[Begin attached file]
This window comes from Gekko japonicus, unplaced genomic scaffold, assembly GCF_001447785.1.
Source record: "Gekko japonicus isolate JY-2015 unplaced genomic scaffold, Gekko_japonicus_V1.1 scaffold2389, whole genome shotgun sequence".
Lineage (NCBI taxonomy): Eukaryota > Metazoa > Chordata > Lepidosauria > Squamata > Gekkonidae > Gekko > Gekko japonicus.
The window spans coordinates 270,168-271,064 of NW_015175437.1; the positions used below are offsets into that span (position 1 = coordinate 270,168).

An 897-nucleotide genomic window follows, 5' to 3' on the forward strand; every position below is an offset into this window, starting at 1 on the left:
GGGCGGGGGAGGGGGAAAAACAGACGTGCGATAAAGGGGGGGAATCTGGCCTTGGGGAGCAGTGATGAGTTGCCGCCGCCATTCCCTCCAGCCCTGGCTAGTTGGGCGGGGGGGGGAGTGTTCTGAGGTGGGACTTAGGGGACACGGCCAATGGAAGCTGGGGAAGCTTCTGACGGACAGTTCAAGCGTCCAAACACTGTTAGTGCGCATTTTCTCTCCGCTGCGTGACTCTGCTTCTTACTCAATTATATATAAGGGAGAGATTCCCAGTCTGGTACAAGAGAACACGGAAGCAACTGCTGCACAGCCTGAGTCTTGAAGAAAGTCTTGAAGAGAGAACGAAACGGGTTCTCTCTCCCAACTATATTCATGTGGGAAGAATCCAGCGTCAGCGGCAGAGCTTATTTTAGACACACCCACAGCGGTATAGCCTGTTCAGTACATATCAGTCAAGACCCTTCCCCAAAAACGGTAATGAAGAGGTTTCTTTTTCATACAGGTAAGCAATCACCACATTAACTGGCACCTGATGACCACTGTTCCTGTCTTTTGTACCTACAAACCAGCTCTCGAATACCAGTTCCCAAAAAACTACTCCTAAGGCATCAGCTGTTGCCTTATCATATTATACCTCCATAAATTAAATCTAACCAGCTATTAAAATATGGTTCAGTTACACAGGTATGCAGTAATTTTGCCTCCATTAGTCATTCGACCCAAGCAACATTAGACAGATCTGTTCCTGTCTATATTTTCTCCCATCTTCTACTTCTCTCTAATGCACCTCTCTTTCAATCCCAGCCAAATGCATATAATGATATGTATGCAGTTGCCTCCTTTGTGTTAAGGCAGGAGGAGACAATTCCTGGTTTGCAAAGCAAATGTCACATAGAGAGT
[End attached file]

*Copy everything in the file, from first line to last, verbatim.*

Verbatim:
This window comes from Gekko japonicus, unplaced genomic scaffold, assembly GCF_001447785.1.
Source record: "Gekko japonicus isolate JY-2015 unplaced genomic scaffold, Gekko_japonicus_V1.1 scaffold2389, whole genome shotgun sequence".
Lineage (NCBI taxonomy): Eukaryota > Metazoa > Chordata > Lepidosauria > Squamata > Gekkonidae > Gekko > Gekko japonicus.
The window spans coordinates 270,168-271,064 of NW_015175437.1; the positions used below are offsets into that span (position 1 = coordinate 270,168).

An 897-nucleotide genomic window follows, 5' to 3' on the forward strand; every position below is an offset into this window, starting at 1 on the left:
GGGCGGGGGAGGGGGAAAAACAGACGTGCGATAAAGGGGGGGAATCTGGCCTTGGGGAGCAGTGATGAGTTGCCGCCGCCATTCCCTCCAGCCCTGGCTAGTTGGGCGGGGGGGGGAGTGTTCTGAGGTGGGACTTAGGGGACACGGCCAATGGAAGCTGGGGAAGCTTCTGACGGACAGTTCAAGCGTCCAAACACTGTTAGTGCGCATTTTCTCTCCGCTGCGTGACTCTGCTTCTTACTCAATTATATATAAGGGAGAGATTCCCAGTCTGGTACAAGAGAACACGGAAGCAACTGCTGCACAGCCTGAGTCTTGAAGAAAGTCTTGAAGAGAGAACGAAACGGGTTCTCTCTCCCAACTATATTCATGTGGGAAGAATCCAGCGTCAGCGGCAGAGCTTATTTTAGACACACCCACAGCGGTATAGCCTGTTCAGTACATATCAGTCAAGACCCTTCCCCAAAAACGGTAATGAAGAGGTTTCTTTTTCATACAGGTAAGCAATCACCACATTAACTGGCACCTGATGACCACTGTTCCTGTCTTTTGTACCTACAAACCAGCTCTCGAATACCAGTTCCCAAAAAACTACTCCTAAGGCATCAGCTGTTGCCTTATCATATTATACCTCCATAAATTAAATCTAACCAGCTATTAAAATATGGTTCAGTTACACAGGTATGCAGTAATTTTGCCTCCATTAGTCATTCGACCCAAGCAACATTAGACAGATCTGTTCCTGTCTATATTTTCTCCCATCTTCTACTTCTCTCTAATGCACCTCTCTTTCAATCCCAGCCAAATGCATATAATGATATGTATGCAGTTGCCTCCTTTGTGTTAAGGCAGGAGGAGACAATTCCTGGTTTGCAAAGCAAATGTCACATAGAGAGT